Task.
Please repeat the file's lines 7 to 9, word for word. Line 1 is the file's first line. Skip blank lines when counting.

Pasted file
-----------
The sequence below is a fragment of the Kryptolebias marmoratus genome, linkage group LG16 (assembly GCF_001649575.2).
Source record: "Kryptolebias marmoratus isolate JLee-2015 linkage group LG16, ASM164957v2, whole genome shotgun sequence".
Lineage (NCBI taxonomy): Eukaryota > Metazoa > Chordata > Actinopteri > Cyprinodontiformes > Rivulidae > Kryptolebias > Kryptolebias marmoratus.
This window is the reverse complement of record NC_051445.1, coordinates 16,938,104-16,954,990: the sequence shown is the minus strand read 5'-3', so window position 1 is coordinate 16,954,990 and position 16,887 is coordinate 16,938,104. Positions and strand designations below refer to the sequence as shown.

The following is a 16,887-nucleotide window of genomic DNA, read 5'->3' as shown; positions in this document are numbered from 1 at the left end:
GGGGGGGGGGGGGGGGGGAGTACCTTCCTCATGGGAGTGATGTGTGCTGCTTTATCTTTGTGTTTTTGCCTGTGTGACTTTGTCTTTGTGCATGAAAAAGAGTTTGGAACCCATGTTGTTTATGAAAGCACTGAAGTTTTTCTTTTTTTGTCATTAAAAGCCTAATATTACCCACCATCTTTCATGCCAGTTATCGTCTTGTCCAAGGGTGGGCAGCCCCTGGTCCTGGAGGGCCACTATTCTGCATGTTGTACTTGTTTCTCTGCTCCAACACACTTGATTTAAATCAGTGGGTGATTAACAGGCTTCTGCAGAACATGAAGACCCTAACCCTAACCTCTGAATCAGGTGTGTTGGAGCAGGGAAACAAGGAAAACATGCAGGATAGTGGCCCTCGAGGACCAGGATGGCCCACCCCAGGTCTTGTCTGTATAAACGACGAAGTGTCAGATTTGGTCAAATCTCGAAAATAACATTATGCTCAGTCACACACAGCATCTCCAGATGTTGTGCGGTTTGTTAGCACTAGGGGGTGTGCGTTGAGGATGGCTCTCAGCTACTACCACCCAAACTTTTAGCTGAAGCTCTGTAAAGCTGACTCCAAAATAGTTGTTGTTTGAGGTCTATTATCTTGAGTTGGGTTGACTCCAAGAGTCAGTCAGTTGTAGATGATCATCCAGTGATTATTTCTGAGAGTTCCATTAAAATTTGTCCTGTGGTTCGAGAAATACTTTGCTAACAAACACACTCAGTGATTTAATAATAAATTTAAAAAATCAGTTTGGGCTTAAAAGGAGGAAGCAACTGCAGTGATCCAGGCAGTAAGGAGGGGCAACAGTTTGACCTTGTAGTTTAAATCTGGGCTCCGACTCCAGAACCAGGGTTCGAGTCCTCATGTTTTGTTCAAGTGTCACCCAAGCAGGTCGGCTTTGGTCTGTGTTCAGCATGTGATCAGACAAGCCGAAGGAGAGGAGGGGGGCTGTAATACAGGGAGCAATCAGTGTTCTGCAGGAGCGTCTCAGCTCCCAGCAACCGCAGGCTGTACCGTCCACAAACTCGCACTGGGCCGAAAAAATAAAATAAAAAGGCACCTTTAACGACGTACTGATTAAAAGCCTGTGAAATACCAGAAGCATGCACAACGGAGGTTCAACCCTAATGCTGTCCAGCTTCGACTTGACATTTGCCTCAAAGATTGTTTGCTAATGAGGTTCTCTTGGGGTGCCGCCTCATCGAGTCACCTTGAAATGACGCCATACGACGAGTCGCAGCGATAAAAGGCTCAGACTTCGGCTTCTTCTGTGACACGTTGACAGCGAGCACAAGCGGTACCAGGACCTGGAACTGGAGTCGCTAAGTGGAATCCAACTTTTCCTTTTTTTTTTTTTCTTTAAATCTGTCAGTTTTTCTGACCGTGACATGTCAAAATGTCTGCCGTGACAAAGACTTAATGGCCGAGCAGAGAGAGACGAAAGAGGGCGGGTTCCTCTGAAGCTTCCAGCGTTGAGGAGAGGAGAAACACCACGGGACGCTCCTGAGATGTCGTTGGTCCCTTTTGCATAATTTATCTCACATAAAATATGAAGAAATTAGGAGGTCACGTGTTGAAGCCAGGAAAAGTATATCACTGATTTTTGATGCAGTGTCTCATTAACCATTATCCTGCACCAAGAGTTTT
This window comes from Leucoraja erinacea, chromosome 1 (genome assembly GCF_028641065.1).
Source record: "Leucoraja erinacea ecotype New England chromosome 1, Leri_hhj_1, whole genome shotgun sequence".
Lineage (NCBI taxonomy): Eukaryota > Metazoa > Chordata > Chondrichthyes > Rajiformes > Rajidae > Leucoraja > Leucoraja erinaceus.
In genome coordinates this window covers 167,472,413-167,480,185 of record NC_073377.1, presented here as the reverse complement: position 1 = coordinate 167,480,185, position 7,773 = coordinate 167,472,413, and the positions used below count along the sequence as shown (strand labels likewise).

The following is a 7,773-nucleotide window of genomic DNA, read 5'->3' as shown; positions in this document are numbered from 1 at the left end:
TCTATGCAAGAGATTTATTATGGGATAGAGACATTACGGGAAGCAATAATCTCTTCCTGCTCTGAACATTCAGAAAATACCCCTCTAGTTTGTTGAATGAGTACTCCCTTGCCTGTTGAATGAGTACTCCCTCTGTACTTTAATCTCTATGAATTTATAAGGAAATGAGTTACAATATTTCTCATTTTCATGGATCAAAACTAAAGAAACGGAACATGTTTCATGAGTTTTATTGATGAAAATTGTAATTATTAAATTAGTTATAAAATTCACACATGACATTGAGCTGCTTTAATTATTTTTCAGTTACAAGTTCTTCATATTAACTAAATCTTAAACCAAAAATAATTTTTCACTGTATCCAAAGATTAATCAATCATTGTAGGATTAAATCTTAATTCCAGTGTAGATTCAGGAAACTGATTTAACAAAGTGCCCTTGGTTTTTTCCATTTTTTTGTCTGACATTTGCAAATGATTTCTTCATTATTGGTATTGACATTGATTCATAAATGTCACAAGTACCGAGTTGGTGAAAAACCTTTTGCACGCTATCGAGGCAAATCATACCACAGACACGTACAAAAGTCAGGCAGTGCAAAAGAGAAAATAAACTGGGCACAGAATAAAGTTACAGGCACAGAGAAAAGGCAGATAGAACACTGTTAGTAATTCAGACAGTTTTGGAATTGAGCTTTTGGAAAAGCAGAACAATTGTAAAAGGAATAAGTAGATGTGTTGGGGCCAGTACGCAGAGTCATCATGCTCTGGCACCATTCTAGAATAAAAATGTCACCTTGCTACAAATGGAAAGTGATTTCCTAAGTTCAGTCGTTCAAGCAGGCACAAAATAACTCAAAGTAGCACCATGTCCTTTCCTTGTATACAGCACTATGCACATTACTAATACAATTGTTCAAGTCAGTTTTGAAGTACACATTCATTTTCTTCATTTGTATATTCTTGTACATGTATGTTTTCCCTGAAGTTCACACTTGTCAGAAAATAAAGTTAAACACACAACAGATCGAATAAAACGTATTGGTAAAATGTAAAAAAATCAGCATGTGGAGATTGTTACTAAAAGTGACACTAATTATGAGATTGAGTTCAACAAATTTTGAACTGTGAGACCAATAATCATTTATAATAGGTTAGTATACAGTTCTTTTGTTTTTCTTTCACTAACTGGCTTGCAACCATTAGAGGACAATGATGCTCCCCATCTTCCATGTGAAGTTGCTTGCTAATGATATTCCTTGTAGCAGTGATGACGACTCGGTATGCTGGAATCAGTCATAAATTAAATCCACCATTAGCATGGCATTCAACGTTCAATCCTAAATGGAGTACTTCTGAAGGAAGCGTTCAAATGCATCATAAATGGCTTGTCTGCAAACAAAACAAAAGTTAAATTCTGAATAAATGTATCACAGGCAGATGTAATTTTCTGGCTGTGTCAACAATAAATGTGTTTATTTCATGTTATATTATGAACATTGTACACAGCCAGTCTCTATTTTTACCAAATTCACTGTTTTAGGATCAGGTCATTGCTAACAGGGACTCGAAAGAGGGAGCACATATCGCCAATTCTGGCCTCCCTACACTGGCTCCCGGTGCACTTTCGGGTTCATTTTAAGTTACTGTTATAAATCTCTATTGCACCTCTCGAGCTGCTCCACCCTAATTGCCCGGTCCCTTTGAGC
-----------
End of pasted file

This window comes from Leucoraja erinacea, chromosome 1 (genome assembly GCF_028641065.1).
Source record: "Leucoraja erinacea ecotype New England chromosome 1, Leri_hhj_1, whole genome shotgun sequence".
Lineage (NCBI taxonomy): Eukaryota > Metazoa > Chordata > Chondrichthyes > Rajiformes > Rajidae > Leucoraja > Leucoraja erinaceus.